2. The downstream job B will not build at all or might use a wrong version of A because the contents of AConfig.cmake point to A’s workspace and not the downloaded artifacts.

To enable reliable dependency tracking in Jenkins, the solutions are:

  1. Do not use this technique at all. The software is generally more flexible if not hard locations are assumed and more situations are covered without recompiling.

  2. The idea here is to make all paths given in the config file (AConfig.cmake) relative to its current location on the disc. This will look like this:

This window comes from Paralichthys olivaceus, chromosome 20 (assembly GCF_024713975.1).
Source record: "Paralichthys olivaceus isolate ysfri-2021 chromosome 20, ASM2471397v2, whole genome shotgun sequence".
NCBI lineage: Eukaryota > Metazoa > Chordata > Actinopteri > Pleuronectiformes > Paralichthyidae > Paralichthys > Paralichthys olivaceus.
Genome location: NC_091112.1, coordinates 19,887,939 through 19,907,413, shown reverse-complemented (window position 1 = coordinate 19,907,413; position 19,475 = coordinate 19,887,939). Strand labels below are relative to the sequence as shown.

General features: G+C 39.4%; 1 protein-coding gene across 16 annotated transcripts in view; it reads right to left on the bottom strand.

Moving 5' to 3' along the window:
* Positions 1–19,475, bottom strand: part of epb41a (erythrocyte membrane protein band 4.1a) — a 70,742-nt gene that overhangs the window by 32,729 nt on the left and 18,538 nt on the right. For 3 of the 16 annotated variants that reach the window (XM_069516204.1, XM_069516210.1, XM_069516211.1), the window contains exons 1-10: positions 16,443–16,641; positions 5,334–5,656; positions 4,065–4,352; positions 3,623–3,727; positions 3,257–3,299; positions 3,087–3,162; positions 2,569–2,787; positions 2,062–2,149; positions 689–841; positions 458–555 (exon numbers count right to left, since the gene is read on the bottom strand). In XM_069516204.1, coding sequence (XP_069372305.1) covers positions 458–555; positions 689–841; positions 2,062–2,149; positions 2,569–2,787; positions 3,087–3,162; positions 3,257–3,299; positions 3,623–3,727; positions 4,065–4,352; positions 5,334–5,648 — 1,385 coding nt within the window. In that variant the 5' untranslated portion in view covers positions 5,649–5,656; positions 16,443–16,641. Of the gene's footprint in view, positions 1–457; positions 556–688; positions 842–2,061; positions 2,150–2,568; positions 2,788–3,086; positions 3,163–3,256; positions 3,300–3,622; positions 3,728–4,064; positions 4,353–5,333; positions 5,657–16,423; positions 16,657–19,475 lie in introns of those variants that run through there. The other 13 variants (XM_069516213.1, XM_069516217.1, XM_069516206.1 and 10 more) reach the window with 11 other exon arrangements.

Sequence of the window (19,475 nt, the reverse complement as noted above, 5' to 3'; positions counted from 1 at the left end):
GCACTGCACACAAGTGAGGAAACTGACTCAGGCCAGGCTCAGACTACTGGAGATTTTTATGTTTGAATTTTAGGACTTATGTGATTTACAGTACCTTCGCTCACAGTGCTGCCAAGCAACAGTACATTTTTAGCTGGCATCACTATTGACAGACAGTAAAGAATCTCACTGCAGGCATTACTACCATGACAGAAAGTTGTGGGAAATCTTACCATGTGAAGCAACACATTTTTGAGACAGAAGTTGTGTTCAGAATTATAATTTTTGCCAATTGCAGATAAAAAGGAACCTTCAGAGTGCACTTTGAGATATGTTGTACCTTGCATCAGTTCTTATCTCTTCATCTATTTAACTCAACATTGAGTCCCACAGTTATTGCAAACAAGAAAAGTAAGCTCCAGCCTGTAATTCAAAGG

SET(A_LIBRARIES "${CONFIG_DIR}/../../lib/libA.so")
    SET(A_INCLUDE_DIRS "${CONFIG_DIR}/../../include/A")

    Now the CMake script of B will use the correct downloaded headers, libraries etc. for A from the own workspace

The two aspects make it possible to use fingerprinting in Jenkins for dependency tracking with notifications for upstream committers. Especially the first aspect includes taking care while designing the project but there is no other solution I can think of.

Please note that for executing any tests in downsteam job B you have to set the LD_LIBRARY_PATH to find the right upstream libraries as well.

Random Comments

Some more care needs to be taken to not mix up the dependency tracking again:

  • The downstream job needs to make sure that the latest downloaded artifact is really used to build its own source code. So it is a good idea to simply remove the upstream directory as the first step of the build.